“Equality Matters”: Canada Celebrates International Women’s Day 2017

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(Disponible en français : « L’égalité compte » : Le Canada célèbre la Journée internationale des femmes de 2017)

This year, Canada’s theme for the annual celebration of International Women’s Day on March 8 is “Equality Matters.” The United Nations (UN) is focusing on “Women in the Changing World of Work: Planet 50-50 by 2030.”

International Women’s Day gives Canadians and their parliamentarians an opportunity to recognize the achievements that women have made and to reflect on challenges in attaining gender equality.

This HillNote examines selected aspects of women’s employment and earnings, both domestically and globally. It also identifies some Canadian federal and parliamentary initiatives relating to gender and gender equality. Finally, it highlights Canada’s participation in the forthcoming annual session of the UN Commission on the Status of Women.

Women, employment and earnings: Canadian and global perspectives

Whether considering employment rates, labour force participation rates or median employment income, gender inequalities persist in Canada’s labour market.

While they have risen in recent decades, employment and labour force participation rates among Canadian women remain lower than those for men (Figure 1). In 2016, employment and labour force participation rates for women were 57.5% and 61.3%, respectively, while those for men were 64.9% and 70.3%, respectively.

Figure 1 – Employment Rate and Labour Force Participation Rate, Canada, by Gender, 1990–2016

Note: The employment rate and the labour force participation rate are the percentage of a group’s population aged 15 and older who are employed and who are labour force participants, respectively. Source: Figure prepared by the author using data obtained from: Statistics Canada, “Table 282-0004 Labour Force Survey Estimates (LFS), by Educational attainment, Sex and Age Group,” CANSIM (database), accessed 3 February 2017 and “Table 282-0001 Labour Force Survey Estimates (LFS), by sex and detailed age group,” CANSIM (database), accessed 17 February 2017.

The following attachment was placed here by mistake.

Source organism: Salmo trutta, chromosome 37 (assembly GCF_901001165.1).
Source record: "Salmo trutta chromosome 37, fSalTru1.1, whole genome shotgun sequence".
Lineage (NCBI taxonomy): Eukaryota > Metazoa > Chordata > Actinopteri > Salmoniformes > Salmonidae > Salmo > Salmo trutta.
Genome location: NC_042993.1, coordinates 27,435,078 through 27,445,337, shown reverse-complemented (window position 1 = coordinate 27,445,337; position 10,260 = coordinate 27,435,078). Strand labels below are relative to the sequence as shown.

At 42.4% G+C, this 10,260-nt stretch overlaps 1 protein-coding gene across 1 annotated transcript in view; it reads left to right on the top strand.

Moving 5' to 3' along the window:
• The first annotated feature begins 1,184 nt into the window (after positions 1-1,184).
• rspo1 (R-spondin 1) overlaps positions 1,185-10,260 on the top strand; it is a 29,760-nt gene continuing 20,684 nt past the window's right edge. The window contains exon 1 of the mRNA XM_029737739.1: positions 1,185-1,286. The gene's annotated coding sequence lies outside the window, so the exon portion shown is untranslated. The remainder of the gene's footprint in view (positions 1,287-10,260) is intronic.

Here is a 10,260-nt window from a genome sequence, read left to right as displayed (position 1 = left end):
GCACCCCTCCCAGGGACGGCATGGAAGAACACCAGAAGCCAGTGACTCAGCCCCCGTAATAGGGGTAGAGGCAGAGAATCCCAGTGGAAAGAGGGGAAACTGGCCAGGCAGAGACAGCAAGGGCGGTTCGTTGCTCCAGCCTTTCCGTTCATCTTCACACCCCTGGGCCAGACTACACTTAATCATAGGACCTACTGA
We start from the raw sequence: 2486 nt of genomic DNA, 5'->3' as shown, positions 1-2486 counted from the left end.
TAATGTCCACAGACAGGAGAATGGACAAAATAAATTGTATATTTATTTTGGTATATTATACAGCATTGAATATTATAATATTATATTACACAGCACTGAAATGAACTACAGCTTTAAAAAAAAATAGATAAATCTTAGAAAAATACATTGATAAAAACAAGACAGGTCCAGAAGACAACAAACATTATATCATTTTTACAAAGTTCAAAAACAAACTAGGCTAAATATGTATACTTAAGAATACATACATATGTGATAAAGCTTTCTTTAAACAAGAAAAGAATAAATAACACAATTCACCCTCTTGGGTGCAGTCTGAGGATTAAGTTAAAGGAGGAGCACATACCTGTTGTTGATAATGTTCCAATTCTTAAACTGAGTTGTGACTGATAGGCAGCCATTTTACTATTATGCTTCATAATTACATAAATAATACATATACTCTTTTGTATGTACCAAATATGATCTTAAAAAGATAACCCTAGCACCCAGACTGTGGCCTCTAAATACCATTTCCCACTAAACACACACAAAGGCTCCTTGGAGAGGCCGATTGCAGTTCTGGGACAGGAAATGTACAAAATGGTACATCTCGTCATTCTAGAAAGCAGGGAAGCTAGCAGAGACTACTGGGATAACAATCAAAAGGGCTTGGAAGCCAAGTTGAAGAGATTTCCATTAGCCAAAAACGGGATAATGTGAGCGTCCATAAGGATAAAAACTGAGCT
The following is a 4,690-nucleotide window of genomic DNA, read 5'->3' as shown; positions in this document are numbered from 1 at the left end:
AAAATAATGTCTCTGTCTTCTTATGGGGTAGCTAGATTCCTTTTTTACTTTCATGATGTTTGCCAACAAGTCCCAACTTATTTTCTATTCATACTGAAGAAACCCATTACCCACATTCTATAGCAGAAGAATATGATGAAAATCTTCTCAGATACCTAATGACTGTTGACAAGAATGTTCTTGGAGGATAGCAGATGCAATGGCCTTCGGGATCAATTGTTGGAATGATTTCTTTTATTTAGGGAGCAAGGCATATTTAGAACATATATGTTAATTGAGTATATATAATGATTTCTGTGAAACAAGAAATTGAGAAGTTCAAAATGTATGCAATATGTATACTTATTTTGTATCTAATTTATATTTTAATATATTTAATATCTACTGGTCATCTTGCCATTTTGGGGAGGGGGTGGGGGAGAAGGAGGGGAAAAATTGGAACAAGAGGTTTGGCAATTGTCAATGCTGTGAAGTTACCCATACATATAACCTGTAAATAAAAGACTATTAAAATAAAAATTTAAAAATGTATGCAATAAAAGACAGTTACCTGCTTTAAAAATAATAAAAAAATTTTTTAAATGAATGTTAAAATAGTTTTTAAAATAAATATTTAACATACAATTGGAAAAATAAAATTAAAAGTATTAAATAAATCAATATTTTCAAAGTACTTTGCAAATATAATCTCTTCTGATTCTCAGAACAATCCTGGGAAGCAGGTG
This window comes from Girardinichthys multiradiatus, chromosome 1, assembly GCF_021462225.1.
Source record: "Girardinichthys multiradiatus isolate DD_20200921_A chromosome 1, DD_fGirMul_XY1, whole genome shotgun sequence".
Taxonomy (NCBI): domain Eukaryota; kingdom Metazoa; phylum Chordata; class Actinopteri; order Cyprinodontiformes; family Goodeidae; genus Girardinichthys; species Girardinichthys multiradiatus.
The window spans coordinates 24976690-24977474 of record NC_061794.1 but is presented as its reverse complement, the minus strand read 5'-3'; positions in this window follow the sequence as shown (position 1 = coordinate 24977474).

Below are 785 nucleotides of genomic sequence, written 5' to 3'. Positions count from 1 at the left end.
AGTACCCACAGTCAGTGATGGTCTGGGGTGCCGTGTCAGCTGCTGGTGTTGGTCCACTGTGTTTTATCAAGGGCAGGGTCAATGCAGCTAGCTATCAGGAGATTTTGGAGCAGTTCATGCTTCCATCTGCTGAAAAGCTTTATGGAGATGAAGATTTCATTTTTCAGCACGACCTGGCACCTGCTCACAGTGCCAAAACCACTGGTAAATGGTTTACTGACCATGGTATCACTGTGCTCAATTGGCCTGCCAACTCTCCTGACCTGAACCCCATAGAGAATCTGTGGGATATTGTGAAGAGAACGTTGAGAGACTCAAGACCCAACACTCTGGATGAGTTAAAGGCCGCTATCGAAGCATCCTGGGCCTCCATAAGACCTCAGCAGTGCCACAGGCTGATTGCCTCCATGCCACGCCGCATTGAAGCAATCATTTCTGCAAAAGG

Similarly, the median employment income of Canadian women has increased in recent decades, but remains lower than that for men (Figure 2). In 2014, median employment income was $27,100 for women and $39,000 for men.

Figure 2 – Median Employment Income, Canada, by Gender, 1976–2014

Note: The figure excludes those with an income of $0.00.
Source: Figure prepared by the author using data obtained from: Statistics Canada, “Table 206-0052 Income of Individuals by Age Group, Sex and Income Source, Canada, Provinces and Select Census Metropolitan Areas,” CANSIM (database), accessed 16 February 2017.

From a global perspective, men typically participate in the labour force at a much higher rate than women (Figure 3). A 2016 report by the International Labour Organization indicates that, between 1995 and 2015, the labour force participation rate for women fell from 52.4% to 49.6%, while that for men declined from 79.9% to 76.1%.

Figure 3 – Global Labour Force Participation Rate, by Gender, 2000–2013

Notes: The labour force participation rate is the percentage of a group’s population aged 15 and older who are in the labour force. The year 2013 is the most recent for which data are available.
Source: Figure prepared by the author using data obtained from: United Nations, “The World’s Women 2015: Trends and Statistics,” UN Department of Economic and Social Affairs, accessed 3 February 2017.

Moreover, the United Nations Entity for Gender Equality and the Empowerment of Women – or UN Women – has suggested that women globally are typically compensated at the rate that is between 60% and 75% of the earnings of men performing the same work.

In addition, UN Women has reported that women globally are more likely to have vulnerable or precarious employment, and to have disproportionate responsibility for unpaid care and unpaid domestic work.

As well, UN Women has indicated that women experience gender inequalities in paid employment. These inequalities include a lack of legislation that guarantees equal pay for equal work, and gender stereotypes about women in leadership and management positions.

Supporting Canadian women’s economic empowerment: Selected federal governmental initiatives

An Organisation for Economic Co-operation and Development report views women’s economic empowerment as integral to achieving gender equality, as well as to fostering faster, stronger and more sustainable economic growth.

Within Canada, Status of Women Canada is the federal entity focused on women’s economic empowerment. In its 2016–17 Report on Plans and Priorities, the department indicates that it is working to increase women’s representation in leadership roles. One of its priorities is to support initiatives designed to improve women’s representation on corporate boards in Canada.